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The Prayer of the Wise.

The Prayer of the Wise.

Read Proverbs 1:28-33; 2:1-5, 15:8; 29; 28:9.

“The Lord is far from the wicked, but He hears the prayer of the righteous.” (15:29).


The book of Proverbs has long been admired for its practical insight into the daily grind of life. At the core of the book is the search for wisdom. However, the wisdom that it presents is not the wisdom to merely make the right choices but the ability to make the right choices in the context of one’s relationship with God and his order. For the sage in Proverbs, wisdom is only attained when one recognizes the moral order that God has established to govern all creation and then live within the confines of this moral symmetry. Thus, the wise and the fool are not ultimately determined by the ability to make good decisions but by their relationship with God. The fool is the one who denies God and ultimately rejects God’s moral law in pursuit of their self-made morality. For the wise, wisdom is grounded in the person of God. “The fear of the Lord is the beginning of wisdom” (1:7). Consequently, it is not surprising that Proverbs teaches the necessity of prayer and draws the readers' attention to the characteristics of effective prayer.

In Proverbs, we find wisdom personified as a Virtuous Woman calling in the streets for people to follow her. This personification of Wisdom would be ultimately realized in the person of Christ. He came not only as a prophet, priest, and king but also as the ultimate expression of the person of wisdom. However, for us, Wisdom is to be pursued with diligence and tenacity. The desire for knowledge becomes our ultimate pursuit and is the cornerstone of our prayer.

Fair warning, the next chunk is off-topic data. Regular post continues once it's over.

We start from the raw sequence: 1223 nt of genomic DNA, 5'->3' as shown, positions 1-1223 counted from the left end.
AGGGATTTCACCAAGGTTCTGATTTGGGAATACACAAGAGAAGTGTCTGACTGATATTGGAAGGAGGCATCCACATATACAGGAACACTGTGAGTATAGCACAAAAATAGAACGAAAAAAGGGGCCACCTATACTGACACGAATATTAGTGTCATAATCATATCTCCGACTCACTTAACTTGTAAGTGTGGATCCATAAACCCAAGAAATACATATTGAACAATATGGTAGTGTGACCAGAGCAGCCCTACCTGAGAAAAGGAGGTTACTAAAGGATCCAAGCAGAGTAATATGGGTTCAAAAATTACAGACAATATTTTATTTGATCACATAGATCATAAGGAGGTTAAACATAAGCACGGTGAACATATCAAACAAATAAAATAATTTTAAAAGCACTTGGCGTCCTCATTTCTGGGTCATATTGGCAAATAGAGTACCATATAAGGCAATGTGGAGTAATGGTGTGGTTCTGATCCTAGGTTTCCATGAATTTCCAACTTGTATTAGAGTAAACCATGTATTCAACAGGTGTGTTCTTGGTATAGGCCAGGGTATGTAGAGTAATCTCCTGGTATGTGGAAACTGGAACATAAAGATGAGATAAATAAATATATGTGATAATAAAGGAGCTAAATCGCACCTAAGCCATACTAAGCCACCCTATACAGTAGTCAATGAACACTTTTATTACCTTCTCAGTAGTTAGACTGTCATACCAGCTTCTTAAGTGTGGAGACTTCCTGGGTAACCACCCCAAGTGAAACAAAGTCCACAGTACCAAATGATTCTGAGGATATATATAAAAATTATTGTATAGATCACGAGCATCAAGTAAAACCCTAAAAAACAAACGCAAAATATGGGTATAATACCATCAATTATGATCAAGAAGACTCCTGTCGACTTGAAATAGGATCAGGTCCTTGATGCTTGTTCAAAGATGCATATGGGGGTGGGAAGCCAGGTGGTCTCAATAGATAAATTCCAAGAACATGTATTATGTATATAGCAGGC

From the very beginning, we find two individuals contrasted: The wise and the fool. The wise are the ones who make the pursuit of godly wisdom the cornerstone of their life. In verses 2:1-5, the father encourages his son to make his ultimate goal in life to be the quest of attaining wisdom. This begins with the prayer for discernment and understanding (2:3). While most young people start their adult life by focusing upon their career and attaining wealth, the father challenges his son to focus his goals on achieving wisdom and understanding (2:4). Wisdom, rather than financial prosperity, is the basis of success in life (2:5).

However, the longing for wisdom can be derailed. Our pursuit of wisdom and successful living is thwarted from the start if we reject the fear of the Lord and the moral instruction he gives (1:28-33). The fool is not the one who just makes poor decisions; the fool is the one who rejects God’s moral order. As a result, all his religious practices, which he does to earn God’s favor, achieve the opposite. Instead of obtaining God’s delight and approval through his religious activities, they become an abomination to the Lord (15:8). The consequence is that their prayers become meaningless and ineffective (28:9).

This brings us back to the person of wisdom. The prayers of the wise, those who center their lives upon God and His moral law revealed in the Scriptures and undergirding all creation, become a delight to God. The contrast in terms is striking. The prayers of the wicked are that which causes horror and disgust in God, i.e., an abomination. But the prayers of the upright are a source of happiness and delight to God. The request for God to give us the wisdom to live in his moral law and the fear of him becomes the cornerstone for prayer. Instead of asking God for his blessings, begin by asking for wisdom, and then the blessings will follow.

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